At the argument’s fever pitch, Yoon-seo admits she wanted her brother dead for the hurt he repeatedly caused the family, but didn’t actually believe he would pass. Following that, she brands Soo-bin as pregnant with a “scumbag’s kid,” bringing an intense close to the spiteful exchange. In the aftermath, Woo-jae calmly asks the pregnant 22-year-old if she has any ulterior motives, which we presume she doesn’t, considering she is subsequently allowed to stay in Ji-hoon’s room for the time being. Later, Soo-bin confirms everything she did with her late partner was consensual, and the camera eerily lingers on a mobile phone belonging to the woman who claimed to have lost hers earlier.

Next, we get a sharp introduction to the character of Woo-jae. An astute man, he lives life by the book to avoid “holding back” his assemblyman superior and has enough tact to already be thinking of ways to use Soo-bin’s situation to Joong-do’s political advantage (if the 22-year-old keeps the baby, it can help with the pro-life vote, for example). Meanwhile, Hye-joo is assured the negative press on her family will “blow over,” though she does also get upsettingly asked to get Soo-bin tested for drugs at a hospital so the stranger can be properly vetted given the youngster’s link to the misguided Ji-hoon.

After witnessing everyone’s raw, quietened responses to the draining day that was, we move to the next one. Here, Hye-joo ends up getting involved when reporters question Joong-do’s alleged police favours, breaking down in a frenzy while explaining how it was her who asked for more detectives to help on the case. As such, the assemblyman is forced to quickly de-escalate proceedings, send his wife away, and promise a formal response later on.

Interrupting the news, Gwi-soon loudly shows her dissatisfaction at having her granddaughter’s suicide lumped in with the controversy surrounding Ji-hoon’s death. “Don’t talk about Assemblyman Nam like that,” the elder shouts, explaining that Joong-do paid respects at the university student’s funeral before anything related to his son’s death had so much as surfaced. Adding that Hye-joo also attended the memorial, Gwi-soon emotionally questions how the reporter can call herself human when daring to “say something so atrocious about parents who have lost their precious child.” Elsewhere, Joong-do watches the footage of what transpired during this confrontation.

On television, Joong-do apologises for the actions committed during the “toughest night” of his life, admitting both that his late son possessed drugs, and that he became an “emotional parent” when upping the stakes of the search for his daughter. Yet he doesn’t leave his appearance at a sorry, and subsequently delivers an impassioned speech on the “prevalence of digital sexual violence.” Noting the tragic case of Gwi-soon’s granddaughter, the assemblyman is blunt when discussing the usually loose punishments for crimes of this ilk (only 3% of people are arrested), and appears resolute in his promise to reform the legislation on digital sexual violence, so perpetrators can be “properly punished,” as well as the underprivileged helped.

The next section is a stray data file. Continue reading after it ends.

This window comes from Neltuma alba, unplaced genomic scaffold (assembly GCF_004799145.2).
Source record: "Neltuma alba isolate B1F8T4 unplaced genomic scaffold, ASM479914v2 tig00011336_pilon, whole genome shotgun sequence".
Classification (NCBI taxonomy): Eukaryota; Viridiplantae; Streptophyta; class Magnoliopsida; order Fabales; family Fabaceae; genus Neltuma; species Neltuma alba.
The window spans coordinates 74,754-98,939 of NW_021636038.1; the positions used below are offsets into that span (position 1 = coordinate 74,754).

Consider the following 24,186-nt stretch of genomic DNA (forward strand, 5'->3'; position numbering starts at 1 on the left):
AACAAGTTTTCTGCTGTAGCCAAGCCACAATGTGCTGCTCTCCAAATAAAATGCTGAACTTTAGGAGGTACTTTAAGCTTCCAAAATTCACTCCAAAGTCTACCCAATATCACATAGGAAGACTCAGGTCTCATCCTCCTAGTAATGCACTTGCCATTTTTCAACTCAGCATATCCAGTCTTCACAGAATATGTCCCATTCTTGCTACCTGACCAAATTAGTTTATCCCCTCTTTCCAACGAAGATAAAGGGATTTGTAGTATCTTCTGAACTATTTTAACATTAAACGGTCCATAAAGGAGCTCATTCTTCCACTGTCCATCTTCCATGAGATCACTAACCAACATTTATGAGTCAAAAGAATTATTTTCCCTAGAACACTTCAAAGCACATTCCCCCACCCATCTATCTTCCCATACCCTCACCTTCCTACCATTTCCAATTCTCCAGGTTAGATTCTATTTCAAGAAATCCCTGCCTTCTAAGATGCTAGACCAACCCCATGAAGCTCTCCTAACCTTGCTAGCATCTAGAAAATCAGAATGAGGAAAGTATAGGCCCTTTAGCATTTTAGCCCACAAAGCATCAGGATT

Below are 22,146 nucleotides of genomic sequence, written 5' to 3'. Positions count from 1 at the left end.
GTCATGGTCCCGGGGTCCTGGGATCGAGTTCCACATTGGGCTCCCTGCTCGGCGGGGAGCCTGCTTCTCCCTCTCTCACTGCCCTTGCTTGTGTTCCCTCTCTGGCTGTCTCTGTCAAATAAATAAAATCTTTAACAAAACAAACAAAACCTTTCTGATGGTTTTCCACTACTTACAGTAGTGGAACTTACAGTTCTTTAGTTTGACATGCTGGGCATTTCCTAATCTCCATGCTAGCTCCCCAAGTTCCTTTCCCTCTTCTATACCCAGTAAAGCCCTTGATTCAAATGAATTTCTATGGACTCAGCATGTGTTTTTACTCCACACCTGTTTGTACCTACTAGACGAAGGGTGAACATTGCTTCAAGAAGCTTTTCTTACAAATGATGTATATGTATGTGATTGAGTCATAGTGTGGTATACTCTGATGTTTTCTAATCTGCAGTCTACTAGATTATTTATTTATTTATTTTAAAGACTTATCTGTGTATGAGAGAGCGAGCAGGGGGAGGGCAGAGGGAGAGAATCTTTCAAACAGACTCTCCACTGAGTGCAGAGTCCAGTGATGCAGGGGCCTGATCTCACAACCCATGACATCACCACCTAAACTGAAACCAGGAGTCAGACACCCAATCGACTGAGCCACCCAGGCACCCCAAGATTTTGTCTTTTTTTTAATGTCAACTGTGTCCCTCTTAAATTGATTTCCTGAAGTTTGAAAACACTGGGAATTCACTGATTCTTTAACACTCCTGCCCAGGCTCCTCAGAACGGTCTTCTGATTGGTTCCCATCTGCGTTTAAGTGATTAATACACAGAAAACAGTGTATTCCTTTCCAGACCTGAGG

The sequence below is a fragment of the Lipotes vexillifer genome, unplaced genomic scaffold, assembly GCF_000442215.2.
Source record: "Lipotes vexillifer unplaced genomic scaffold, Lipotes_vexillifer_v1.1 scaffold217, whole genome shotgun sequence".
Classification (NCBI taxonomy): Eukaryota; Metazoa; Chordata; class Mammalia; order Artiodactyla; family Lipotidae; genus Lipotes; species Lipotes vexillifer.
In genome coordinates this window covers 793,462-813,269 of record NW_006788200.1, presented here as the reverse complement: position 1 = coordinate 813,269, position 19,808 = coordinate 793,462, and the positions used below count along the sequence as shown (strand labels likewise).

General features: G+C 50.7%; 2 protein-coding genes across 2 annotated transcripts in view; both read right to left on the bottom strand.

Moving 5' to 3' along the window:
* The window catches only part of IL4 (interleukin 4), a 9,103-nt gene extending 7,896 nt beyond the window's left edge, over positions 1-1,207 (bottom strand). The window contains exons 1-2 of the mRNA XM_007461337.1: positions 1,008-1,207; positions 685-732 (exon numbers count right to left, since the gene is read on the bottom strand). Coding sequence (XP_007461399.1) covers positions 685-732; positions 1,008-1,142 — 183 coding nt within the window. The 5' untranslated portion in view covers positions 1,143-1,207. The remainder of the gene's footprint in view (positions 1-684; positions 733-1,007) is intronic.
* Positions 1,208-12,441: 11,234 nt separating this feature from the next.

As Jin-seok notes Joong-do’s “impressive” talents, given what the assemblyman did on television caused public opinion to shift in their party’s favour, we see that the husband and wife are tenderly discussing the funeral of Gwi-soon’s granddaughter they both coincidentally attended. Nevertheless, Joong-do is upset that he made use of the “series of two amazing coincidences,” even if his wife is kind with her trust in his underlying sincerity. “Before I knew you as an assemblyman, I knew you as my husband that I trusted, loved and married,” Hye-joo states. Then, the two embrace.

Ending Explained

The next day, police head out to arrest Ji Seung-kyu, the man responsible for the suicide of Gwi-soon’s granddaughter. Yet just as quickly as the detectives show the medical student’s father their arrest warrant, the perpetrator has committed suicide, jumping from his window in broad daylight. In Seung-kyu’s room, a computer screen shows hateful forum comments he had been reading, his phone displays a barrage of death-threat-bearing notifications, and on his desk rests a post-it note accusing Joong-do of being a murderer. As the camera lingers on this ominous message, and Hye-joo’s narration on the definition of an accident ceases, the episode ends.

What did you think of the K-Drama Trolley season 1, episode 2? Comment below.